Let me rephrase what Jesus said to the rich young ruler: why do we call today good? I love Jesus. He comforts me, He takes care of me, and He defines my very existence. Yet today we celebrate the day that He died the most horrible and gruesome death ever known. So why do we call it good?
Let me share a bit of my life. A year and a half ago, my second son, Justin, was born. He had a beautiful face and unusually wise eyes for his age. However, even though he looked perfectly healthy from the outside, on the inside his lungs and heart were malformed. The Lord gave my wife and me 10 days with him, and then he left us. Out of all of the experiences of my life, it is the most painful and difficult experience I have ever had. And I will treasure it always.
There is only one word to describe those days we had with Justin: good. There is only one word for the anticipation of him being born even though we knew he would be sick: good. There is only one way to define the feeling of being able to hold him in my arms as he passed away: good. There is only one thing to say to explain what Justin’s short life was: it was most certainly good.
Good is not the absence of pain, or the immensity of happiness. It is the fundamental value of something. Justin’s life, though short, will forever be cemented in his mother’s and my hearts, and it is that which makes it good. When we look to the cross – the epicenter of human history, the suffering to end all suffering, the King of Kings carrying the guilt of the world – we look at something of immeasurable worth. It was not just another Friday, but for humanity it was the best Friday of history. And though it was a difficult time for Christ that day, I am certain He looks back on it and calls it good, for it was the day He bought His people.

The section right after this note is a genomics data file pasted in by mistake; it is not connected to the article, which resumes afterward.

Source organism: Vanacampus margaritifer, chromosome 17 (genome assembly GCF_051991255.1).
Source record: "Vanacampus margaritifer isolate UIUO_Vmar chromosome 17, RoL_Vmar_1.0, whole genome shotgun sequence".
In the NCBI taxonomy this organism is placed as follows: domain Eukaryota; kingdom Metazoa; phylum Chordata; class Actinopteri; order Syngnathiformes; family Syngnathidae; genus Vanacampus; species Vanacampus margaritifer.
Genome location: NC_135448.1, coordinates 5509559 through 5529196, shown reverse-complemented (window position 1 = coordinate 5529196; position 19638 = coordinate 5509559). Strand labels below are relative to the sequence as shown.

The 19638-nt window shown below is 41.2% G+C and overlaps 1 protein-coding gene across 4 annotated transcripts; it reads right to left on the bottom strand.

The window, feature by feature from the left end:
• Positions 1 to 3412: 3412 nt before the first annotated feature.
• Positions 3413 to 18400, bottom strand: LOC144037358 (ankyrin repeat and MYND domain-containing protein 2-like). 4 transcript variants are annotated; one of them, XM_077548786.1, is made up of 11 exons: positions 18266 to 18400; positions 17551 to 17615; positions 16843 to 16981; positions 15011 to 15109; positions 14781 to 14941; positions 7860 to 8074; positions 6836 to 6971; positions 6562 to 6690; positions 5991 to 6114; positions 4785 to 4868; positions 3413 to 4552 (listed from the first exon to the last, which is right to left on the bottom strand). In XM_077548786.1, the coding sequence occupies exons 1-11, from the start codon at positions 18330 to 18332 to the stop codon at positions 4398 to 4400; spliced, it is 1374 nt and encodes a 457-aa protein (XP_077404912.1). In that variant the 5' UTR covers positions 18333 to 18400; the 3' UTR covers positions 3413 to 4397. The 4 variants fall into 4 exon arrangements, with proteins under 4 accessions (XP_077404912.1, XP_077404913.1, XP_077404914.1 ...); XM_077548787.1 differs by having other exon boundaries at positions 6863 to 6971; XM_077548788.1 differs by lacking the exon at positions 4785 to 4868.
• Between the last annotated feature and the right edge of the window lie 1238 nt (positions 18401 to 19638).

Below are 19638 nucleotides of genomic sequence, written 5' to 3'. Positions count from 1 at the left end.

So let us celebrate in mourning. Let us express our joy for the day of sorrows. And let us look up that hill and know that what was done was done for you, for me, and for the whole world. May you have a truly Good Friday. Amen.